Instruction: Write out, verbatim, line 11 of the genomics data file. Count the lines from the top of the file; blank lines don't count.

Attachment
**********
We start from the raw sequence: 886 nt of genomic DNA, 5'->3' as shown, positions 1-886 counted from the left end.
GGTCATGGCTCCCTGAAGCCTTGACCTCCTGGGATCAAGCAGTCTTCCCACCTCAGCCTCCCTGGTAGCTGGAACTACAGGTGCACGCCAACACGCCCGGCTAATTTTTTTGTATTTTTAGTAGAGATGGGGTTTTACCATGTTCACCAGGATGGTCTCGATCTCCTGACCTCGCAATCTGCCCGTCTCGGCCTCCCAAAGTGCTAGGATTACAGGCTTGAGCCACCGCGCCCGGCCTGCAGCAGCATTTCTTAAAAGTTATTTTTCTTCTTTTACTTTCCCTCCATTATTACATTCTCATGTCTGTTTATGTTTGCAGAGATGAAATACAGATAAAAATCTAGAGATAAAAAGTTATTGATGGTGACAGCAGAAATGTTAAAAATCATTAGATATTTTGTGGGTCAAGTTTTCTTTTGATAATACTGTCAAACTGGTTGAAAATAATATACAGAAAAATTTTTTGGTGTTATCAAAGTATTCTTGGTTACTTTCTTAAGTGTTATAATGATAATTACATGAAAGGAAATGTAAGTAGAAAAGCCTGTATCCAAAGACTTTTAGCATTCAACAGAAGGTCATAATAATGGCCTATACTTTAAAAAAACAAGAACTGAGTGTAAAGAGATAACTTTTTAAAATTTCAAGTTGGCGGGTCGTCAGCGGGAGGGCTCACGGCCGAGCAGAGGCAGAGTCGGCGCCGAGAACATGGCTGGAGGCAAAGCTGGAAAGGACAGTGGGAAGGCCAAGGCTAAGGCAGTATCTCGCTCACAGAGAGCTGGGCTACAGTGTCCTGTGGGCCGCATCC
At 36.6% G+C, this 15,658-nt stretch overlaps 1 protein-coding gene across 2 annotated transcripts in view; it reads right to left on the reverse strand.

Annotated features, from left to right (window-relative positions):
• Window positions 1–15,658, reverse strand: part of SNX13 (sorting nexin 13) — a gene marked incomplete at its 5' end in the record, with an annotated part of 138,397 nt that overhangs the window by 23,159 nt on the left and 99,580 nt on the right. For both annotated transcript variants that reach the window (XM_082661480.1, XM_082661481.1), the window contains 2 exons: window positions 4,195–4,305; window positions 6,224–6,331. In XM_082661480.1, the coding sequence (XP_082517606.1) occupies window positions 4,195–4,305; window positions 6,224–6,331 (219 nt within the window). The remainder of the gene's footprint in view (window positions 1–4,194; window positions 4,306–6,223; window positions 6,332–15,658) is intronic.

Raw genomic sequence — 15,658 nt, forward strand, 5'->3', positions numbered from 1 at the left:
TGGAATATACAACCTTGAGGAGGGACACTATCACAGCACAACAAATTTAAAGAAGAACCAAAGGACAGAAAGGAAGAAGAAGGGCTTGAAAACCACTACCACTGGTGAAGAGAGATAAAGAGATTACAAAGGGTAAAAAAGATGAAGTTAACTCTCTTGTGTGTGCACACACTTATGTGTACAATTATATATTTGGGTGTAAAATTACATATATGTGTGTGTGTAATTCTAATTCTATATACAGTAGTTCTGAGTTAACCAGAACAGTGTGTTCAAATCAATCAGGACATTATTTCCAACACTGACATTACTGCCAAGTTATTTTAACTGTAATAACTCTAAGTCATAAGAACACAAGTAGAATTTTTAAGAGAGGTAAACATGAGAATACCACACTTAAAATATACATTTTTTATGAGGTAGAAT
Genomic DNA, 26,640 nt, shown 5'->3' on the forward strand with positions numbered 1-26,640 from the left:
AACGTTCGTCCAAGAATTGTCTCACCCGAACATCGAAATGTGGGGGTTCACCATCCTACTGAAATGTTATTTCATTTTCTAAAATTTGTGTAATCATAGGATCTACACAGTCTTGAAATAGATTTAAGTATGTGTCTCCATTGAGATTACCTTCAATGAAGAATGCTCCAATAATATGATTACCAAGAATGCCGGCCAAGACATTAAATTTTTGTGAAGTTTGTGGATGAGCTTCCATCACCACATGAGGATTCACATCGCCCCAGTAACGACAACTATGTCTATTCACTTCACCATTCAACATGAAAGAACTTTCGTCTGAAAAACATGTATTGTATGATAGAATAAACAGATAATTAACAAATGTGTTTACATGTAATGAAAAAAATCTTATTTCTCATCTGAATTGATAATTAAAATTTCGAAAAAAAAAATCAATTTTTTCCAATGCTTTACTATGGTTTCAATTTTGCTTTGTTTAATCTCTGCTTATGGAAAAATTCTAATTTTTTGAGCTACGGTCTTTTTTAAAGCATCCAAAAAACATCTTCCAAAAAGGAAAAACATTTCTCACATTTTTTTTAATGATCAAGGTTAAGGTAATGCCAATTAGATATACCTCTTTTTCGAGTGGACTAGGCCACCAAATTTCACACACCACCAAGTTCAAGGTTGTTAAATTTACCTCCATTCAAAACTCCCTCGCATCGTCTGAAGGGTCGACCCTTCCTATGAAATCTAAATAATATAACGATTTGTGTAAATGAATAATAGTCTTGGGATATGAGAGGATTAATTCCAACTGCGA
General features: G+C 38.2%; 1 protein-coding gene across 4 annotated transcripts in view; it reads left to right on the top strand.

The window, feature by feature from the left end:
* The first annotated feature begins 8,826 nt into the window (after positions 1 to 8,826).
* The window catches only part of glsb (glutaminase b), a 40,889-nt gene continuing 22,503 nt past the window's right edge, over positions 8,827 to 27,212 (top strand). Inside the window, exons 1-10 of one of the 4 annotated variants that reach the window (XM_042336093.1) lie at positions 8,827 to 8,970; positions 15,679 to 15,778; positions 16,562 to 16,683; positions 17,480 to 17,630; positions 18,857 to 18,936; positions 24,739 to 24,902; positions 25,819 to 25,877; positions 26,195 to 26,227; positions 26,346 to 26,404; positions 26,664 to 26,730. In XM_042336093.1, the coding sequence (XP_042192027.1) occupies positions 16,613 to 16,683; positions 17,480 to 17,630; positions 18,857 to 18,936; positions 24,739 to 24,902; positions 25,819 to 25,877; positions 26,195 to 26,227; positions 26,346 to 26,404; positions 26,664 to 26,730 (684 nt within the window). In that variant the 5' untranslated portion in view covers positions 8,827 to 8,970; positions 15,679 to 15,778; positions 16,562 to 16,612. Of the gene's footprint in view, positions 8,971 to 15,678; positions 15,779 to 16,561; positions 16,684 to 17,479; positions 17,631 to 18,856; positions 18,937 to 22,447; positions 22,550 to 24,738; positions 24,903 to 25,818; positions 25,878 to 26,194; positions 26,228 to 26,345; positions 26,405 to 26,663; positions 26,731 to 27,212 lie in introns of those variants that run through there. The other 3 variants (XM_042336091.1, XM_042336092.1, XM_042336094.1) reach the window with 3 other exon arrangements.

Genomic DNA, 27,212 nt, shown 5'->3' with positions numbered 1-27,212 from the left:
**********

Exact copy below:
The window, feature by feature from the left end: